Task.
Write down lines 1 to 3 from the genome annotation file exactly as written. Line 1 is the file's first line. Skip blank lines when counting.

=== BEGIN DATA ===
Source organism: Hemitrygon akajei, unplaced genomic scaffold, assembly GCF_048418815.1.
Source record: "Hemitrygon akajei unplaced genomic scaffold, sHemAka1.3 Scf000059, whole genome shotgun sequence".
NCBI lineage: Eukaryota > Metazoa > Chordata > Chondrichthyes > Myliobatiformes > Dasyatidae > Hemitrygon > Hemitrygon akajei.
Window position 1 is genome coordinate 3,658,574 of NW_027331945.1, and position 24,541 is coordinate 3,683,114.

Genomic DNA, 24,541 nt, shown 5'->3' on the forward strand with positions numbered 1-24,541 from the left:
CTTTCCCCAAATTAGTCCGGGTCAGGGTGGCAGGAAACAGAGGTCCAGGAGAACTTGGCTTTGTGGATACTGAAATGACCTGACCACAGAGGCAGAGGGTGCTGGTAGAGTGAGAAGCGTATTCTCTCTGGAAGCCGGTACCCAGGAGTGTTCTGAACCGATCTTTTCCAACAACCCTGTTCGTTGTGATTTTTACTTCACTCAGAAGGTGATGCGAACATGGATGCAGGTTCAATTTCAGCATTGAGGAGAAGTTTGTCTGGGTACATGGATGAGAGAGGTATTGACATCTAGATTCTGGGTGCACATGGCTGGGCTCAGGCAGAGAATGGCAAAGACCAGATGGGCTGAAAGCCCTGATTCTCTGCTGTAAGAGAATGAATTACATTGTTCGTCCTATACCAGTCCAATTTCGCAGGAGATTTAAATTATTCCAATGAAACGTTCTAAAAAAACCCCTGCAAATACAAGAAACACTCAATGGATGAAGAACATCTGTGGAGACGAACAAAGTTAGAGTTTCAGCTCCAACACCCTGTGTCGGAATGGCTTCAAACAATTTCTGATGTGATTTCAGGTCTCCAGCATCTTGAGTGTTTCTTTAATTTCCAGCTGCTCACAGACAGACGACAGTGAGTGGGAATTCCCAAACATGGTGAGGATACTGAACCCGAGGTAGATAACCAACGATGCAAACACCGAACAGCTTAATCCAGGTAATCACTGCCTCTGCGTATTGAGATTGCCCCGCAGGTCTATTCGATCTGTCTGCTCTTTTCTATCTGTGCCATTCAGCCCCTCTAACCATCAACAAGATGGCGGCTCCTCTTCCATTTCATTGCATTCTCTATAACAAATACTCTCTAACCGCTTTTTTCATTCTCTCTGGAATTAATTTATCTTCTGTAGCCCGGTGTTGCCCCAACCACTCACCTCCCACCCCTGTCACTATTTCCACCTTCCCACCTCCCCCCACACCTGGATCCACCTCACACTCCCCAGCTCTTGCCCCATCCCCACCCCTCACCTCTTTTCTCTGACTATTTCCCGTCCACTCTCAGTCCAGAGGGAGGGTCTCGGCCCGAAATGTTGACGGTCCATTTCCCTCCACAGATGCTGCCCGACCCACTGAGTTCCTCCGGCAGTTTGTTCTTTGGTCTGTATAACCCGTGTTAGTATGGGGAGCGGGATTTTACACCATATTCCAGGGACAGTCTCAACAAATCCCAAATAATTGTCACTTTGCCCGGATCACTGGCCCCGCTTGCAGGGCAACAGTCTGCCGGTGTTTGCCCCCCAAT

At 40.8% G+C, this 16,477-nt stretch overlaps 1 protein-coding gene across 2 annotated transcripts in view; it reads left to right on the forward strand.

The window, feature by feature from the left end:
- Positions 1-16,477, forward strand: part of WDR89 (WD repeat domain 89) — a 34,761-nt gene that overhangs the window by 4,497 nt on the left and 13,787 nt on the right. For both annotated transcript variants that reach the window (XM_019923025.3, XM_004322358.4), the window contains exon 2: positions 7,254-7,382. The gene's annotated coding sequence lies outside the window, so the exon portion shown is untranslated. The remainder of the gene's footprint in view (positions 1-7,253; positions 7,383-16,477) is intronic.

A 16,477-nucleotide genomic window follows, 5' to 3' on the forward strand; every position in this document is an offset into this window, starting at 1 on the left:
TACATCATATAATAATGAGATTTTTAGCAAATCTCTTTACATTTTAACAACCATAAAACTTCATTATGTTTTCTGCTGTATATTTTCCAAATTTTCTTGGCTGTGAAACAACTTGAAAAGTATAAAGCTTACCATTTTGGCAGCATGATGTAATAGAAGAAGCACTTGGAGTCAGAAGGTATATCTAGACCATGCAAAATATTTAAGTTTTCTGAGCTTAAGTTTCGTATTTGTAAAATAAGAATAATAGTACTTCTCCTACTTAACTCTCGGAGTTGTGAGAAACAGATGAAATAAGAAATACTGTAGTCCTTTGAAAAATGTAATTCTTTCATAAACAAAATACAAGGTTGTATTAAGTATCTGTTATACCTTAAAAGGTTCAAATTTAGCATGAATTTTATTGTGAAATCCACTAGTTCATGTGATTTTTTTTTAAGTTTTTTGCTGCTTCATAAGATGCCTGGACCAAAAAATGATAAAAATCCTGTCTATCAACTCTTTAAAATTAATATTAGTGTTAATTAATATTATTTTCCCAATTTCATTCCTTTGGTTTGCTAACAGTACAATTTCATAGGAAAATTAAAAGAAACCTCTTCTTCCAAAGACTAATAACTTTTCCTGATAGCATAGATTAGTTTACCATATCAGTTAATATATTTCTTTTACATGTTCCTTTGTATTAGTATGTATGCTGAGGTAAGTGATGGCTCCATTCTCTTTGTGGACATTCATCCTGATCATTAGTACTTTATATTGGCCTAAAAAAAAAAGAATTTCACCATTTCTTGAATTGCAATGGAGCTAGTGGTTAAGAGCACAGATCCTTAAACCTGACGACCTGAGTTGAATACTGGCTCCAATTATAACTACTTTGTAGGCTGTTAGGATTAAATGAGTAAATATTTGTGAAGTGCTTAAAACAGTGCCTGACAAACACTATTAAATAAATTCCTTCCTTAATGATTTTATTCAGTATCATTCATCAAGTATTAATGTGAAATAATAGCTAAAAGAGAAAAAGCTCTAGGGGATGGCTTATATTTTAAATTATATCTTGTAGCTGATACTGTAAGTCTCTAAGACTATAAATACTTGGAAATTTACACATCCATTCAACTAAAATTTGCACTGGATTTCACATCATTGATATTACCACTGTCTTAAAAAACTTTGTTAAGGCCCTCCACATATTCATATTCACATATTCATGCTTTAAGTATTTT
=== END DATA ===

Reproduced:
Source organism: Hemitrygon akajei, unplaced genomic scaffold, assembly GCF_048418815.1.
Source record: "Hemitrygon akajei unplaced genomic scaffold, sHemAka1.3 Scf000059, whole genome shotgun sequence".
NCBI lineage: Eukaryota > Metazoa > Chordata > Chondrichthyes > Myliobatiformes > Dasyatidae > Hemitrygon > Hemitrygon akajei.